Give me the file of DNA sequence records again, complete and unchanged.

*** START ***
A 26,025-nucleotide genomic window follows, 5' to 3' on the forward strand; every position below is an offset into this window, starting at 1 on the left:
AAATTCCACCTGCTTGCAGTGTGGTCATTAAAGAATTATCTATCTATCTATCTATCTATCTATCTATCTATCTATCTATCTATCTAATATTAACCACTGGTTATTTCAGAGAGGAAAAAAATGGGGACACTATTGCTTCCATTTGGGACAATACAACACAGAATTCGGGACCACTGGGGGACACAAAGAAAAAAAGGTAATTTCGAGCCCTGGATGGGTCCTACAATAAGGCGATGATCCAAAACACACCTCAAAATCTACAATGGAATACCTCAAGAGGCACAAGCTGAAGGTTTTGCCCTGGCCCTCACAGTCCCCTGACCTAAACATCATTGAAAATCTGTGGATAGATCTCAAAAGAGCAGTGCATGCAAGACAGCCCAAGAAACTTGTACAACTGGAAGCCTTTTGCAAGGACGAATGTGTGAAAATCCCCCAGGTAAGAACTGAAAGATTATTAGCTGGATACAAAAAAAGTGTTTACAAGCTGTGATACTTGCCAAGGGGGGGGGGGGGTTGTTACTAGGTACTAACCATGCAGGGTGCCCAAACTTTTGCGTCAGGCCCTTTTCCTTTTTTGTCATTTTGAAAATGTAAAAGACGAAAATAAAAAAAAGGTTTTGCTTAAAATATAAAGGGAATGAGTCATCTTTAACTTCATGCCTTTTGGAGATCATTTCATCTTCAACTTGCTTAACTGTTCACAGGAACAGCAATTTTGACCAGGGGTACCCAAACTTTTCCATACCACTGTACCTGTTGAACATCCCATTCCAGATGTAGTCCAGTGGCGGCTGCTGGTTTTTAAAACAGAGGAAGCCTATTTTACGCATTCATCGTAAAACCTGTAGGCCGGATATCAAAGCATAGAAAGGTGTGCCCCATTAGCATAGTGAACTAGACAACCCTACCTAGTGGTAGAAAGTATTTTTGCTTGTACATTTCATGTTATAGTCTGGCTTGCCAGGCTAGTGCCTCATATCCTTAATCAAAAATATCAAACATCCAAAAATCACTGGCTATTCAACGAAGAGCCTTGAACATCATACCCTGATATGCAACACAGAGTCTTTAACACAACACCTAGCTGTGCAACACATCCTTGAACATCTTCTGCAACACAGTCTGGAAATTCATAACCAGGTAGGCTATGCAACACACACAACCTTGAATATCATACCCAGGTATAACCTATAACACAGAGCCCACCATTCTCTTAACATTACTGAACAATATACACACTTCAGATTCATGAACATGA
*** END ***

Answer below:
A 26,025-nucleotide genomic window follows, 5' to 3' on the forward strand; every position below is an offset into this window, starting at 1 on the left:
AAATTCCACCTGCTTGCAGTGTGGTCATTAAAGAATTATCTATCTATCTATCTATCTATCTATCTATCTATCTATCTATCTATCTAATATTAACCACTGGTTATTTCAGAGAGGAAAAAAATGGGGACACTATTGCTTCCATTTGGGACAATACAACACAGAATTCGGGACCACTGGGGGACACAAAGAAAAAAAGGTAATTTCGAGCCCTGGATGGGTCCTACAATAAGGCGATGATCCAAAACACACCTCAAAATCTACAATGGAATACCTCAAGAGGCACAAGCTGAAGGTTTTGCCCTGGCCCTCACAGTCCCCTGACCTAAACATCATTGAAAATCTGTGGATAGATCTCAAAAGAGCAGTGCATGCAAGACAGCCCAAGAAACTTGTACAACTGGAAGCCTTTTGCAAGGACGAATGTGTGAAAATCCCCCAGGTAAGAACTGAAAGATTATTAGCTGGATACAAAAAAAGTGTTTACAAGCTGTGATACTTGCCAAGGGGGGGGGGGGGTTGTTACTAGGTACTAACCATGCAGGGTGCCCAAACTTTTGCGTCAGGCCCTTTTCCTTTTTTGTCATTTTGAAAATGTAAAAGACGAAAATAAAAAAAAGGTTTTGCTTAAAATATAAAGGGAATGAGTCATCTTTAACTTCATGCCTTTTGGAGATCATTTCATCTTCAACTTGCTTAACTGTTCACAGGAACAGCAATTTTGACCAGGGGTACCCAAACTTTTCCATACCACTGTACCTGTTGAACATCCCATTCCAGATGTAGTCCAGTGGCGGCTGCTGGTTTTTAAAACAGAGGAAGCCTATTTTACGCATTCATCGTAAAACCTGTAGGCCGGATATCAAAGCATAGAAAGGTGTGCCCCATTAGCATAGTGAACTAGACAACCCTACCTAGTGGTAGAAAGTATTTTTGCTTGTACATTTCATGTTATAGTCTGGCTTGCCAGGCTAGTGCCTCATATCCTTAATCAAAAATATCAAACATCCAAAAATCACTGGCTATTCAACGAAGAGCCTTGAACATCATACCCTGATATGCAACACAGAGTCTTTAACACAACACCTAGCTGTGCAACACATCCTTGAACATCTTCTGCAACACAGTCTGGAAATTCATAACCAGGTAGGCTATGCAACACACACAACCTTGAATATCATACCCAGGTATAACCTATAACACAGAGCCCACCATTCTCTTAACATTACTGAACAATATACACACTTCAGATTCATGAACATGA